Am I Trusting in Prosperity?

Where did we go wrong? Maybe somewhere, but maybe nowhere.

Although God commands us to live wisely with what he entrusts us with, he ultimately asks us to trust him above all else, no matter the cost.

Through all of this, even in our desire to use our resources for God’s glory, he has taught me to search my heart by continually asking three questions.

1. Do I live in fear of losing my comfort?

If we desire worldly comforts, and fear earthly loss more than we fear God, then we will likely make decisions and plans according to what we think will keep our lives most comfortable. Looking back, I can now see the Lord’s severe mercy in overturning the plans we had set for our lives. He removed all of our earthly means to find comfort and security in this world. It was painful, yes, but it was also freeing.

As our eyes become increasingly fixed on fearing the Lord and trusting his promises for us, we can live in greater freedom to plan and live wisely according to God’s plan, rather than living in bondage to our own.

2. What legacy am I leaving?

Where we pour our time, energy, and money is a part of building the legacy that we will leave when we are gone. Are we working so many hours for our family’s comfort but are never there to invest in them spiritually and relationally? Are we so focused on planning for the future that we miss how God is calling us to live radically in the present? Or, does our lifestyle suggest that this earth actually is our home?

I am not saying we should not enjoy the gifts that God has given us, but we are commanded to be good stewards of what God has entrusted to us. We should be frequently asking the Holy Spirit to examine our hearts and show us where earthy treasures are motivating us more than eternal ones, that we might pursue righteousness above all else (Matthew 6:33).

3. Whether in prosperity or need, is Jesus enough?

We should plan and save — but is Christ enough if he chooses to take it all away?

In a two-year period, we went from debating how to redesign and remodel our kitchen to wrestling with how we would feed our family of six on food stamps. Both seasons have presented different challenges. In comfort, it was a constant temptation to put our confidence and joy in the false security that wealth gave us. While we desired to honor Christ with all that we had, if I’m honest, it was far too easy to be distracted by the excess.

Far Greater Treasure

Admittedly, the past two years have tested us in other ways as well. We’ve wrestled with trusting the Lord’s leading when it seemed only to lead to greater need and suffering. We were tempted to envy the seemingly comfortable lives of those around us. We’ve questioned why God would allow us to lose everything when we earnestly sought to honor him in our steps. We have struggled to understand why God has taken away provisions for the necessary treatments and doctors that our family’s chronic health issues require. And, at times, we have struggled to see God’s provisions and undeserving gifts because we were so focused on what we had lost.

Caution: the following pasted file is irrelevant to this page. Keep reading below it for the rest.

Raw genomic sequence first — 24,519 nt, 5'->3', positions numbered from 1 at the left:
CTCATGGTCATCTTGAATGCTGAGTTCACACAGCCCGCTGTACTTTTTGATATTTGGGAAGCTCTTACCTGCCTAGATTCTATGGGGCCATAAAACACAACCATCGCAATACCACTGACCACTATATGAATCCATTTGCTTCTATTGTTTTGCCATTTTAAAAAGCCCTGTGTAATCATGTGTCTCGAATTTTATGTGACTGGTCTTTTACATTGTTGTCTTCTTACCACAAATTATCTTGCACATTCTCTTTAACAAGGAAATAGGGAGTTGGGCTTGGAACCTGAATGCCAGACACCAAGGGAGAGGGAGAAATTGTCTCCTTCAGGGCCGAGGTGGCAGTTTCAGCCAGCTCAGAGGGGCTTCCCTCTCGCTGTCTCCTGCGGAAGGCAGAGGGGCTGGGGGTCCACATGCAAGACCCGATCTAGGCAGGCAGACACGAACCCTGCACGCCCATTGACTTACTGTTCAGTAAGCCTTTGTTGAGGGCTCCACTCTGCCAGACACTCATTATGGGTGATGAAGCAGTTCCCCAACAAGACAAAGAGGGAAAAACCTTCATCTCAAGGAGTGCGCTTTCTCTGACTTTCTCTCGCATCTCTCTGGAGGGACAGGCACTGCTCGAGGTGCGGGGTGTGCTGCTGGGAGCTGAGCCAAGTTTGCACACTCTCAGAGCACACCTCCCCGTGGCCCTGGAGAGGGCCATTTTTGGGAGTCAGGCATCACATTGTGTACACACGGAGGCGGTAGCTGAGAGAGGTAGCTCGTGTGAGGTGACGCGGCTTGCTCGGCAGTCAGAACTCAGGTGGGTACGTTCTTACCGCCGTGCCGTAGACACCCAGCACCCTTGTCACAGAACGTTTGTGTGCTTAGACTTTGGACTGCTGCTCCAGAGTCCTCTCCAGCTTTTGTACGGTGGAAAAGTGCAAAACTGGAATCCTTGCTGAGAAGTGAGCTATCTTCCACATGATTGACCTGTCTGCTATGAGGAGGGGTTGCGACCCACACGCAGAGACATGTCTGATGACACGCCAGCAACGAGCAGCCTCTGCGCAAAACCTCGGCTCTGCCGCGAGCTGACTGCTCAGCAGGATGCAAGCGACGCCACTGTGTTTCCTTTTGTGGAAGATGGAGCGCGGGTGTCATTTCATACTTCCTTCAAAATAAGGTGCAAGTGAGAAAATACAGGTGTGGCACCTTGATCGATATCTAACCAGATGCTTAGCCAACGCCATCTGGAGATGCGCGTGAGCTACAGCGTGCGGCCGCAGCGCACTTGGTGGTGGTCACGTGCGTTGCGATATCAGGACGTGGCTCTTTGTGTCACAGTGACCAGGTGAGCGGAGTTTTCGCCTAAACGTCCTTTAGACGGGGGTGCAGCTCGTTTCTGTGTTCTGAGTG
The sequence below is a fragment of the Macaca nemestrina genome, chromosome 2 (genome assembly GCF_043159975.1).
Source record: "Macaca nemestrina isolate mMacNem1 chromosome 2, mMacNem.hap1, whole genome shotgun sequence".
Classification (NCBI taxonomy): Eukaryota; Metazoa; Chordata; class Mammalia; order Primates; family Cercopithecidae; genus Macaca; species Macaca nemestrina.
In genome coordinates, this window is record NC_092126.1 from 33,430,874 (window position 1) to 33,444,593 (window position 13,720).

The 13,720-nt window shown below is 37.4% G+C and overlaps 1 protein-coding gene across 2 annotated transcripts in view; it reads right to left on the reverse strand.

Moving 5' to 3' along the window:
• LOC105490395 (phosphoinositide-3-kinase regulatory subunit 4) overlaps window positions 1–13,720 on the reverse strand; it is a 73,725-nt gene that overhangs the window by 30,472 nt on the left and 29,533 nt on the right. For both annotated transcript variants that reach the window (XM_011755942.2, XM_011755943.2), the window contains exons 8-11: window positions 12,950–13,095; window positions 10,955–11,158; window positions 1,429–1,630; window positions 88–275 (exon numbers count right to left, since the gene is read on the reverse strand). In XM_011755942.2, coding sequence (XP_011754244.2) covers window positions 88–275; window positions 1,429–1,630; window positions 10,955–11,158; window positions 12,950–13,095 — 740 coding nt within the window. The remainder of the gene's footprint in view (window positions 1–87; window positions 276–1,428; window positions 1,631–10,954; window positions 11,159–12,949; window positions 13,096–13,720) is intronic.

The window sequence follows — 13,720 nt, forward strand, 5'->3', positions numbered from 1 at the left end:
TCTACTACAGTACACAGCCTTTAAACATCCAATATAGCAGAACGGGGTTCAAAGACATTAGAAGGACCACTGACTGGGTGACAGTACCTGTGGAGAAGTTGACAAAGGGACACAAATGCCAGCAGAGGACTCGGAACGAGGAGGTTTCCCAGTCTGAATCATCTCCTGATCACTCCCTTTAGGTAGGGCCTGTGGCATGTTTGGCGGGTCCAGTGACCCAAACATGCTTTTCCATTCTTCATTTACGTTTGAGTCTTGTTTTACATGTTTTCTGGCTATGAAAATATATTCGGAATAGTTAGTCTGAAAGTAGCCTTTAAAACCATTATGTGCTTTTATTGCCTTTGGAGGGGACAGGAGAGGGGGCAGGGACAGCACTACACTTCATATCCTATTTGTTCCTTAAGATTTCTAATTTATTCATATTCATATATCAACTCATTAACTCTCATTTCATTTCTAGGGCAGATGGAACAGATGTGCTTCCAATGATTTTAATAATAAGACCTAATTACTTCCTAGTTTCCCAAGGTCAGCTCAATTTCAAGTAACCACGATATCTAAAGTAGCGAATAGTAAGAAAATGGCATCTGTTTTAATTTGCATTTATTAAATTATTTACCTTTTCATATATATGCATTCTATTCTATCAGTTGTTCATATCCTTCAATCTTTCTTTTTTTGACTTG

Yet by his grace, he has continually shown himself faithful, providing in his way and timing, while changing our hearts along the way.

In whatever season you find yourself, hold firmly to the truth that Christ is and will always be enough (Philippians 4:19). He is a greater treasure than anything else this world can give. Sometimes, it may take losing everything on this earth to truly come to believe that with every ounce of our being.

Plan for the Future — But Don’t Hope in It

Now there is great gain in godliness with contentment, for we brought nothing into the world, and we cannot take anything out of the world. But if we have food and clothing, with these we will be content. (1 Timothy 6:6-8)

We are commanded to be content today because none of us have a guarantee of what tomorrow holds. Therefore, as Christ-honoring as it is to steward our resources wisely — to plan and save for an emergency fund, home, and retirement — we must always be on guard that we are not placing our hope in them. As we grow in understanding how temporary this life really is, we will learn to hold more loosely to our plans, live in freedom rather than fear, and be willing to spend ourselves more radically for the Lord.

When we find ourselves with a comfortable bank account and all of our efforts panning out as we hoped, we must be careful that our security and joy is not found there. We must boldly ask the Lord to both keep us dependent and to help us, in any situation, to glorify him. May we be slow to judge those who are struggling (not assuming it’s their own laziness or poor judgment), and quick to see how God’s grace has provided for us abundantly for his purposes.

You Can Lean on Him

If, on the other hand, you are reeling from the loss of what you worked hard for, or are carrying the burden of an uncertain future, take heart and rest in the one who sees your needs and is faithful to provide.

May this be a season that you see and savor an increased desire and love for Christ as you lean on him for your current and future needs. Be careful of giving way to resentment or envy towards those who appear to be more comfortable. Your intense season of need may be the greatest gift of grace that God has given you for his eternal purposes.